What lessons should John Boehner take from the fall of Newt Gingrich?

I think there are three leading explanations for why Newt was a failed Speaker. John Harwood today pushes what I think is the least helpful of these, what I think of as the Sonny Bono explanation: Newt had a terrible media image. It is of course correct that Newt Gingrich was highly unpopular, and to a fair extent that was because of mistakes within his control. But Nancy Pelosi has is highly unpopular, and her caucus has shown essentially no signs of jettisoning her. Leadership elections are mostly not about what people think out in the country.

(Sonny Bono? It's the explanation favored by David Maraniss and Michael Weisskopf, in their terrifically reported Tell Newt to Shut Up! They begin the book with Newt ignoring Bono's warning: "You're a celebrity now. The rules are different for celebrities...You need to understand the attitude of the media toward celebrities.")

The second explanation is that Newt Gingrich revealed himself, especially in the government shutdown of 1995-1996 and the Lewinsky scandal of 1998 to be an absolutely terrible strategist and bargainer. Again, this was certainly true, and probably did quite a bit to deflate his (undeserved, in my view) image as the genius responsible for the 1994 landslide. But again, I don't think it's what cost him his job.

The explanation I've always endorsed for Newt's fall has to do with centralization and decentralization in the House of Representatives. Unlike Senators, Members of the House have always been willing to trade their small ability to influence most issues in exchange for a stronger voice on a narrow array of issue areas. Thus, the comparatively strong House committee system. Since the 1958-1974 reforms of the House, the (decentralizing) committee system has always had to compete with the centralizing influence of the party leadership, and especially the Speaker. Speakers who have pushed too hard have not lasted long.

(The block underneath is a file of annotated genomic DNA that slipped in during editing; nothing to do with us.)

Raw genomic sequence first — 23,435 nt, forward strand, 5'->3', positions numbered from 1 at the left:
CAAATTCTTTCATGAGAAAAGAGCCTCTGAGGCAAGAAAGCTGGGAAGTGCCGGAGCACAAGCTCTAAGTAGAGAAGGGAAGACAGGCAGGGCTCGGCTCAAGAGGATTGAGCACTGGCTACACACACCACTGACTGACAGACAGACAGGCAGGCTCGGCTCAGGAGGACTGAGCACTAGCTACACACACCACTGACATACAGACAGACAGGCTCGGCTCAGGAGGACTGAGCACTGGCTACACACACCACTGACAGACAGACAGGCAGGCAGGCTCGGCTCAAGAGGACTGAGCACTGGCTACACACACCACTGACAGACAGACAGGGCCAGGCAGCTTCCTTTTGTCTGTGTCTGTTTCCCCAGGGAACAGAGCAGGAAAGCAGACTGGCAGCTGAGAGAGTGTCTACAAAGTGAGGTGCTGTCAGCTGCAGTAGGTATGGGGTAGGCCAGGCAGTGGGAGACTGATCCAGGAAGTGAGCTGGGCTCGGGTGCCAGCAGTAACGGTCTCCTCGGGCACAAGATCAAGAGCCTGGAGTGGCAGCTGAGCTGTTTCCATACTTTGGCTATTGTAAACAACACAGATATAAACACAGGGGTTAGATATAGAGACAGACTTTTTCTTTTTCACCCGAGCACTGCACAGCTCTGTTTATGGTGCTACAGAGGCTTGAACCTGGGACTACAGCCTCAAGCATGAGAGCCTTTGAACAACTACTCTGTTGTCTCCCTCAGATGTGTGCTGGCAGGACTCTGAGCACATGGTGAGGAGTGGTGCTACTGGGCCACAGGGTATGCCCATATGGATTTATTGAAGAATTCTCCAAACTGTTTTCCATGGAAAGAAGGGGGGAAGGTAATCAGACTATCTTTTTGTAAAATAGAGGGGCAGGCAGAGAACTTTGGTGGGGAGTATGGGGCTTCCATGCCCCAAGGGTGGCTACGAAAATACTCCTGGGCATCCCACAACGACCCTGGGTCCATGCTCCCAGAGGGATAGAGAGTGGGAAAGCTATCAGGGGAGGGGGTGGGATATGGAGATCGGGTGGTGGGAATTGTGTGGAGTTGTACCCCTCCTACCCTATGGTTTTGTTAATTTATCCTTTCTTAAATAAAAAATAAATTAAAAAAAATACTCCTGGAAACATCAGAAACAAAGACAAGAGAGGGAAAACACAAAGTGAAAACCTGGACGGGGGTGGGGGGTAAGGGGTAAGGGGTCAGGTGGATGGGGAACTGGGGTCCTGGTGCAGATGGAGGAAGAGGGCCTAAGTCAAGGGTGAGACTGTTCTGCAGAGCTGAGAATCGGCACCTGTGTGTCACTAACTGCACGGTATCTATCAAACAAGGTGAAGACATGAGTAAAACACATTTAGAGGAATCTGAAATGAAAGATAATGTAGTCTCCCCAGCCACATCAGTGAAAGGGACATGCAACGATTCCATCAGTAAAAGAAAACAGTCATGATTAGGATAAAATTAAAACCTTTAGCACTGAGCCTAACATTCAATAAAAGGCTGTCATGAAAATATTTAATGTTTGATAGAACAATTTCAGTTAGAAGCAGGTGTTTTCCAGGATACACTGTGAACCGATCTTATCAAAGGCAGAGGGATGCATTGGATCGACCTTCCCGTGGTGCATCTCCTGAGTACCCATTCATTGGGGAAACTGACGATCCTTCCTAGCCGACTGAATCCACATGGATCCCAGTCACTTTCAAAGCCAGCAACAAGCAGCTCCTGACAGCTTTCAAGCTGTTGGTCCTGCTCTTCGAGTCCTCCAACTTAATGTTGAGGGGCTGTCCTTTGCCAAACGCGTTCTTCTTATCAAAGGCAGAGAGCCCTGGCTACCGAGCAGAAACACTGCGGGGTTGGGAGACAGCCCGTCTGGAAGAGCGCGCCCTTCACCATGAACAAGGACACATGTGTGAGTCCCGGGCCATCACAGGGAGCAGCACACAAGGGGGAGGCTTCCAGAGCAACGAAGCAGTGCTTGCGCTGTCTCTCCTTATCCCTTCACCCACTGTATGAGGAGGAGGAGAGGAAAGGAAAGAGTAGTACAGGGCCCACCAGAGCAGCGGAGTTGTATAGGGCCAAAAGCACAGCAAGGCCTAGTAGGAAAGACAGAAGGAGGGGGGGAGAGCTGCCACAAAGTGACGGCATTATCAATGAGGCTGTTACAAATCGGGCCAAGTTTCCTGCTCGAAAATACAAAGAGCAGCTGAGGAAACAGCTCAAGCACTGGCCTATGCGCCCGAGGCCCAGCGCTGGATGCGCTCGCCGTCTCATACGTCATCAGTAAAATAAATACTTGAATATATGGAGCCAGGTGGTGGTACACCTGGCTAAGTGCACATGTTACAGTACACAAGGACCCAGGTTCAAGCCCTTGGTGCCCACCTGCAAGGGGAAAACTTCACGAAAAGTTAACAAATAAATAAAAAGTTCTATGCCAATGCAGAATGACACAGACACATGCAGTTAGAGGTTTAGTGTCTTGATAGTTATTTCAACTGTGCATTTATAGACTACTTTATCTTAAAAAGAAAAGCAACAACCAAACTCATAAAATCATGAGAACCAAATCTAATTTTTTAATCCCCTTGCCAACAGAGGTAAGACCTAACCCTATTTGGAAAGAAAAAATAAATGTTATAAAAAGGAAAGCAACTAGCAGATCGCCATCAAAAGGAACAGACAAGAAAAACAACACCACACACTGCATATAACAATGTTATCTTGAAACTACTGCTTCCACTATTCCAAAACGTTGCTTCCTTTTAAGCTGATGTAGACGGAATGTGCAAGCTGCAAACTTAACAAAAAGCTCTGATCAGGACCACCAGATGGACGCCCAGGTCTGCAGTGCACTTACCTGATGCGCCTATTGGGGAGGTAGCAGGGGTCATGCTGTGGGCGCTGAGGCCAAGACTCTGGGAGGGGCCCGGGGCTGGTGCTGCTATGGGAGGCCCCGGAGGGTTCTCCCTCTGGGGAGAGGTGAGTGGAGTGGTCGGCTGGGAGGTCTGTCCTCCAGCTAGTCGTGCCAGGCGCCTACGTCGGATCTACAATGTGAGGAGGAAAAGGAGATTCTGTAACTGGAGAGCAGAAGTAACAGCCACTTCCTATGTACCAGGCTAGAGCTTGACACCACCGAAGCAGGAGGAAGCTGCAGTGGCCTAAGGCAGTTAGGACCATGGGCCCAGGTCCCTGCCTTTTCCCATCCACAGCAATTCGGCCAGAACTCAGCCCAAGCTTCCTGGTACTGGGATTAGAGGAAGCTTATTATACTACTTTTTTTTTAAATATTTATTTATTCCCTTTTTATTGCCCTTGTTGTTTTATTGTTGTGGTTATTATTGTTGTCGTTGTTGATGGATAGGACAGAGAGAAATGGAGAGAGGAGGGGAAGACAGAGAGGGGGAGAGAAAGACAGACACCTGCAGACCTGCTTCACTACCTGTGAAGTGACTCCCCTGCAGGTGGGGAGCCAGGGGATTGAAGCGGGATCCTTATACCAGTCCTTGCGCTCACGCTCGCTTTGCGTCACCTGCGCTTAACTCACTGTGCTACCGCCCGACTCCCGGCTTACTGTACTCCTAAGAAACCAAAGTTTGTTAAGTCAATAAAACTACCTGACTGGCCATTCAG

What's helpful is to see the parallels between Newt Gingrich and Speaker Jim Wright. Like Gingrich, Wright took office after a major electoral victory (in Wright's case, the 1986 return of the Senate to Democratic control). Like Gingrich, Wright centralized power in the hands of the Speaker. Like Gingrich, Wright initially appeared to be very successful. And like Gingrich, Wright was quickly dumped. Both Speakers were accused by the minority party of ethical violations, but neither was found guilty of anything substantial; instead, it certainly appears to me that in both cases the majority party was eager to use whatever excuse it could to move on to a Speaker who would allow the committees to have more meaningful roles.

In Newt's case, the key text was the letter by Appropriations Chair Bob Livingston demanding that Newt restore the power of committees if he wanted to retain the Speakership (for more, see Nelson W. Polsby, How Congress Evolves).

The tension between centralization and decentralization in the House is very real, and a difficult challenge that all Speakers face. The dangers of too much control by the party (and therefore the Speaker) can be seen in the fate of Wright and Gingrich; the fate of too little party influence can be seen, I think, in the problems the House had during the Speakerships of Tom Foley and Denny Hastert. In the modern era, only two Speakers, I think, have had much success with it: Tip O'Neill, and Nancy Pelosi. If I were advising John Boehner, I'd tell him to look to them for role models. Sure, you don't want the Speaker to be a buffoon on national television, and Boehner is wise to avoid the media mistakes that Newt Gingrich made. But if he wants to succeed as Speaker, it'll take more than that.